When we last left the 1883 New York Gothams, they were finally playing good baseball, but found themselves still mired in sixth place with a 10-13 record.
Despite the Gothams’ early season struggles, there was reason to be optimistic. After all, the New York team had a strong nucleus that included four future Baseball Hall of Famers all in the middle of their prime: pitcher “Smiling” Mickey Welch, pitcher/outfielder John Ward, catcher Buck Ewing, and first baseman Roger Connor.
On June 8, 1883, the Gothams began a four-game series at home in the Polo Grounds against the Buffalo Bisons.
The Bisons were a strong club, who also boasted four future Baseball Hall of Fame players: first baseman Dan Brouthers, third baseman Deacon White, catcher and outfielder Jim O’Rourke, and right-handed pitcher James Galvin.
“Big Dan” Brouthers was a giant in his time, standing 6’ 2” and weighing in at 207 pounds. He was the prototype of the slugging first baseman: a dominant hitter who led the National League in offensive WAR an astonishing eight times, while capturing five batting titles. Brouthers’ lifetime .342 batting average is the ninth best in the history of baseball.
Deacon White was one of the great all-around players in baseball in the 19th century. In his 20-year career from 1871 to 1890, White starred for seven pennant winning clubs and earned a reputation as baseball’s most honest player.
In 1875 he received baseball’s first most valuable player award when he hit .367 as a catcher and led the Boston Red Stockings (now the Atlanta Braves) to a staggering 71-8 record.
Deacon White was finally inducted to the Hall of Fame in 2013, a mere 74 years after his death. He is arguably the least imposing, meekest looking superstar in baseball history.
“Orator Jim” O’Rourke was another of baseball’s first stars, nicknamed for his “proclivity for grandiloquence.”
On April 22, 1876, he slugged the very first hit in National League history. Oddly O’Rourke was joined in the Buffalo Bisons’ outfield by another orator, George “Orator” Shafer, who reportedly received his moniker because he never stopped talking, even to himself.
But arguably the Bisons’ franchise player was James “Pud” Galvin, who was the Bisons’ ace during Buffalo’s National League tenure, from 1879 to 1885. At 5’ 8”, and 200 plus pounds, Galvin was known as “The Little Steam Engine” for his relentless durability, and as “Pud”, reputedly for his ability to turn batters into pudding.
The portly righthander would eventually become baseball’s first 300 game winner. In 1883 he was in the midst of chalking up impressive back-to-back 46-win seasons. In 1884, the year “Old Hoss” Radbourne won an unfathomable 59 games, it was actually Galvin, who led the league in pitching WAR with an all-time record 20-5.
Pud Galvin was also baseball’s first known user of performance enhancing drugs.
In 1889, it was reported that Galvin was involved in a medical trial involving Brown-Séquard elixir, a dubious concoction of testosterone culled from dog and guinea pig testicles.
Shortly after starting to drink Brown-Séquard, he pitched a 2-0 shutout, and his success was credited to the pseudo-magic restorative. This apparently was a one-time only trial and the elixir was later determined to have zero medical value. But this shady episode was enough for some people to call “Pud” an early pioneer in the use of PED’s.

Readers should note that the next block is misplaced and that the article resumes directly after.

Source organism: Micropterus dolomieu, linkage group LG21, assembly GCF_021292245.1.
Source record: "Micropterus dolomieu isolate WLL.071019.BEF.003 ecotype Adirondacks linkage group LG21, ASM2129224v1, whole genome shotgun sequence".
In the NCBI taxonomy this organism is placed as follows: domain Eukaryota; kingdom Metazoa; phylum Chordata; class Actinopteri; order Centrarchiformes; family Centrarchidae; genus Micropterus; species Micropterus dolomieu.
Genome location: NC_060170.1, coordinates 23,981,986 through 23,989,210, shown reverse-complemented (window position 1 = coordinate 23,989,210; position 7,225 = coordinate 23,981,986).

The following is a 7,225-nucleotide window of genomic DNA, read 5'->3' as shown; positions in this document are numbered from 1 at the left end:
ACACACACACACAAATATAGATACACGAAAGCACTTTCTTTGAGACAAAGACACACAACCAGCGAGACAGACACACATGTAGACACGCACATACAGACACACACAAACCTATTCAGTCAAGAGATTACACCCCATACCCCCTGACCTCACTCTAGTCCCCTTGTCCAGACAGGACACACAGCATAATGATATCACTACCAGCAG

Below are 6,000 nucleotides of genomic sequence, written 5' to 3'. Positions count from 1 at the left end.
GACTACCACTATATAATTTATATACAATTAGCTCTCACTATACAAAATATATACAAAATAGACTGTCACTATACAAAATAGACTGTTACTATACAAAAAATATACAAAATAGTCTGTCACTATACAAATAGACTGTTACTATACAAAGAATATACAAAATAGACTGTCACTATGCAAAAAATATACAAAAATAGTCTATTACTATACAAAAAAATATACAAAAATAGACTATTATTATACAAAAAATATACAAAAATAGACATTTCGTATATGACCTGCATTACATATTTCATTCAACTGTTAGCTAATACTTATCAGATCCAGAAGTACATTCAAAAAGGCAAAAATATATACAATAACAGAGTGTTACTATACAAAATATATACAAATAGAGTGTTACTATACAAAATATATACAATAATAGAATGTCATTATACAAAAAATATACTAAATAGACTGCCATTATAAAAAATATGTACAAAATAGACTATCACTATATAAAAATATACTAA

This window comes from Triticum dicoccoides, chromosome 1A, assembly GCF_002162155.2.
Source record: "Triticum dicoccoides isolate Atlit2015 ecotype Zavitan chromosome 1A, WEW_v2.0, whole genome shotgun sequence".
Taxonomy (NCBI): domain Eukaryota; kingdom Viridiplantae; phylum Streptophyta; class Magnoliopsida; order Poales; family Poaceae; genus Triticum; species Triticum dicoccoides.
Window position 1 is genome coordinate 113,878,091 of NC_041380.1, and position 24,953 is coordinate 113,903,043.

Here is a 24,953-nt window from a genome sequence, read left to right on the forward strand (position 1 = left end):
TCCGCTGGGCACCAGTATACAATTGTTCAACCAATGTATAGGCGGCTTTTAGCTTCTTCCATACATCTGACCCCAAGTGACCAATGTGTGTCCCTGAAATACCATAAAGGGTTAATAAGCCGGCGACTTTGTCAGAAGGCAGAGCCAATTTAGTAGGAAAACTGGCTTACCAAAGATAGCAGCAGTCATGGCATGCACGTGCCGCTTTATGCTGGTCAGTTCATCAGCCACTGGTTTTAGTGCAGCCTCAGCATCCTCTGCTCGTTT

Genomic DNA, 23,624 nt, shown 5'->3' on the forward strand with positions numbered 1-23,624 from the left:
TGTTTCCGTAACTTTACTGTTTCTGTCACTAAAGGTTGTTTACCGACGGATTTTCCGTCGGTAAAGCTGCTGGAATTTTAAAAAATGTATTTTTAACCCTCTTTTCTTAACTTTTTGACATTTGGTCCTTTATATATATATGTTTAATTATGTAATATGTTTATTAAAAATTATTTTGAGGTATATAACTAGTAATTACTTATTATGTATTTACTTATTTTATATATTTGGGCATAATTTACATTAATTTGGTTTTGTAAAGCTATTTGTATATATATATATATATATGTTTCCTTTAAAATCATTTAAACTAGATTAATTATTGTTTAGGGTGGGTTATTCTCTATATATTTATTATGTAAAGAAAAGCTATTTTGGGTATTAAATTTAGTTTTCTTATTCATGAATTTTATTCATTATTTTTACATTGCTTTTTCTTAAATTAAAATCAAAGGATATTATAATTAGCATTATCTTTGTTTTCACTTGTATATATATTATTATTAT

Now back to the Gotham’s battles with the Buffalo Bisons.
James Galvin demonstrated his freakish durability to the Gothams by leading the Bisons to two straight wins to open the series on June 8 and 9, 1883. The Gothams reversed their fortunes with an 11-7 victory over Galvin in game three on June 11th.
New York’s offensive onslaught continued with a 17-8 demolition over Buffalo’s change pitcher, George Derby. In the 1880’s a “change pitcher” described a ballclub’s number two pitcher, since most teams used only one pitcher to start almost all of their games.
George Derby was just two years removed from one of the great rookie seasons of all-time. In 1881, the 23-year-old Derby won 29 games for the Detroit Wolverines, with 9 shutouts. He also had a league leading 212 strikeouts in 494.1 innings.
But those halcyon days were long gone, as the now 25-year-old Derby was in the midst of his final weeks in the major leagues. When he made his final major league appearance on July 3, 1883, his record was a dismal 2-10 with a 5.85 ERA.
The familiar tale of the young phenom pitcher flaming out due to arm problems is as old as baseball itself.
After splitting the Bisons series, 2-2, the Gothams were slated to play the Cleveland Blues in a three-game series to close out the Gothams’ current home stand.
“Smiling” Mickey Welch took the first decision with a 5-0 shutout over Bisons nemesis Hugh “One Arm” Daily on June 14 in front of 1,500 fans at the Polo Grounds. Cleveland took the second game with a 6-3 victory over Johnny Ward the following day.
The Gothams finished the home stand with a June 16th game. It was Ladies’ Day at the Polo Grounds and the stands were packed with 5,000 enthusiastic fans. The Ladies’ Day phenomenon at ballparks was originated around this time, where the fairer sex gained free admittance to the ballpark in hopes of classing up the atmosphere. It was reported that 500 ladies occupied the grandstand.
The Gothams’ erratic righthander “Tip” O’Neill out-dueled the hard-throwing “One Arm” Daily to the delight of the ladies and men alike, taking a 5-2 victory over the Cleveland Blues. And with that, the Gothams took a series victory to close out their home stand.
At 14-16, the Gothams were still stuck in sixth place, but just 7.0 games out of first place.